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Hard Plastic Recycling: Reuse Recover Rethink

Plastic is an amazingly versatile material and it is no wonder it is used to make items and as a packaging material for our food, beverages, cleaning products, equipment etc etc.

However, consumers and manufacturers alike think of it as disposable and that is where the problem lies. Not to mention that in many cases it is overused or unnecessarily used because it is cheap and convenient.

Until this mindset changes and cost comparative, environmentally friendly alternatives become widespread, the ‘plastic problem’ will be with us.

Recycling plastic gets us of the hook right?

No but it is a great start considering what I wrote above.

However, I hear a lot of negativity from people about plastic recycling. Most of it revolves around the idea that recycling schemes are all a charade and the plastic still ends up in landfill.

Firstly, I bet some of it does as no system is perfect and recycled plastic is a commodity subject to supply and demand like any product. There has to be manufactures willing to buy enough recycled plastic to keep up with the recycling schemes.

Secondly, I believe that shouldn’t stop me trying to recycle where I can and lobbying/voting with my wallet when required for improvement in recycling schemes and food transportation etc.

Thirdly, I believe that combining recycling with reducing the plastic you bring into being and resusing everything possible as often as possible is a wining strategy. Some examples are buying in bulk, refusing plastic shopping bags when offered and going to stores that let you bring your own containers. One of my friend’s mum even made a peg basket out of a milk bottle for the best recover example I have heard in ages!

Want to know more?

As always I want to know more about what I am using. So I look for the little symbol on each product to inform me.

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Here is an example. The number is a code for the type of plastic.

There are 7 types of hard plastics in common use in Western Australia that can be recycled or reused to varying degrees. Many hard plastics are collected by our local councils and some are also taking soft plastics now. I am going to try and get you examples of each.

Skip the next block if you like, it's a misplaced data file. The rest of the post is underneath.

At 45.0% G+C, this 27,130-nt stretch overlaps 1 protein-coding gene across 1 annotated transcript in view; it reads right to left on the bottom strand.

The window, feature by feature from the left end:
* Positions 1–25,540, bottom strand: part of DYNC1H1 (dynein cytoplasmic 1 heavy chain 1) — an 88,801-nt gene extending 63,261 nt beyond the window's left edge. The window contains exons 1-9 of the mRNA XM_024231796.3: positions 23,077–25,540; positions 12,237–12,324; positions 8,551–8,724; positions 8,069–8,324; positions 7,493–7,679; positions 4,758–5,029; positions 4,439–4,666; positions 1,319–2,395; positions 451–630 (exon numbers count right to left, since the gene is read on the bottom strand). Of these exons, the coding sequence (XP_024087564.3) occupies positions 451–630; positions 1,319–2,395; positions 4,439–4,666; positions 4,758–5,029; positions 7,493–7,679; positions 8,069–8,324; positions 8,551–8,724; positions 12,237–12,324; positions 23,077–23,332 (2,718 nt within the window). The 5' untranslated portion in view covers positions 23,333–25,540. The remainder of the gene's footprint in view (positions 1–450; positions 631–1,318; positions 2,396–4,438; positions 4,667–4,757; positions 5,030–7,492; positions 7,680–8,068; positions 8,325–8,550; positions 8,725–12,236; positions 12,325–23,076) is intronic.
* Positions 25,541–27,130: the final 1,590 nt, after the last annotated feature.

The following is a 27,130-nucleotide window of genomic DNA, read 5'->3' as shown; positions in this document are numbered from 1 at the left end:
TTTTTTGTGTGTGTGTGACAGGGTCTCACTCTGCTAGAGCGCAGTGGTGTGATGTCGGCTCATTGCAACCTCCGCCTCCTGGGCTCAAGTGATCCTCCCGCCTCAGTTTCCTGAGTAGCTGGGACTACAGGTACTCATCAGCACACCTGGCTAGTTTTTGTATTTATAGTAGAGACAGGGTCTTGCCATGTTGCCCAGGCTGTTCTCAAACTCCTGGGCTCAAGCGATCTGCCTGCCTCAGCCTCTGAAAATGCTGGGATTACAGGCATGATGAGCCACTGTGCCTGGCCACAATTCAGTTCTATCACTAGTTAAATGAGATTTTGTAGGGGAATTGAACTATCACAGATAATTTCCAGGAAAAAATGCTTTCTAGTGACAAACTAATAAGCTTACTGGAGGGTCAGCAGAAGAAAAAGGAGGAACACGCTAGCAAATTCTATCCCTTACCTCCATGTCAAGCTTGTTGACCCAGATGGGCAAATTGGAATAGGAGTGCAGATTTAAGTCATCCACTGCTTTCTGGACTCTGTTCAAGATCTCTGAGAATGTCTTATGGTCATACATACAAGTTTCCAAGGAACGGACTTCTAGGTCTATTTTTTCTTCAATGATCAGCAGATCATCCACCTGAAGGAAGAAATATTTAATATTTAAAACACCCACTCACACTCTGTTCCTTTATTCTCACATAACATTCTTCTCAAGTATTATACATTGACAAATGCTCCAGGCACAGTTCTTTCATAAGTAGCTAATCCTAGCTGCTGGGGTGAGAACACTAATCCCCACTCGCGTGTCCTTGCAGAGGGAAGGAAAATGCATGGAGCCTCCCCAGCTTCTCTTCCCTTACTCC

1 Polyethylene Terephthalate (PET)

Tough as nails and very common. Think soft drink/spring water bottles and tomato punnets

tomato punnet 1.jpg

2 High Density Polyethylene (HDPE)

One of the most common plastics and is usually fully or semi opaque and dyed.

Examples include bottles (milk, detergent, shampoo etc) and plastic bags.

milk bottle 2

plastic type 2
3 Polyvinyl Chloride (PVC)

Examples familiar to us gardeners are reticulation pipes. Flooring even which shouldn’t have surprised me but did.

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4 Low Density Polyethylene (LDPE)

The dreaded packing foam is a common example.

5 Polypropylene (PP)

A hard yet flexible plastic.

A few common examples are:

  • microwaveable food containers and their lids.
  • the 5 gallon buckets some of us use use in the garden or take fishing.
  • seedling pots and tubs of feriliser.

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plastic type 5

6 Polystyrene (PS)

Strong but brittle. A common example is take away cup lids.

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7 Expanded Polystyrene (EPS) or Other

The opaque meat trays you get in a supermarket are a common example. Buying meat in bulk is a great way to reduce this plastic. Heavy duty reusable bottle lids are another example. Sometimes you might see a number 7 and the word ‘Other’.

You may even see a note saying a particular item of packaging is not recyclable in Australia but that is not across the board.

plastic type 7 lid

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I hope these examples help inform your choices. I am passionate about reducing my plastic consumption and this post has been a real eye-opener for me.

Happy reusing, recovering and rethinking,

PK

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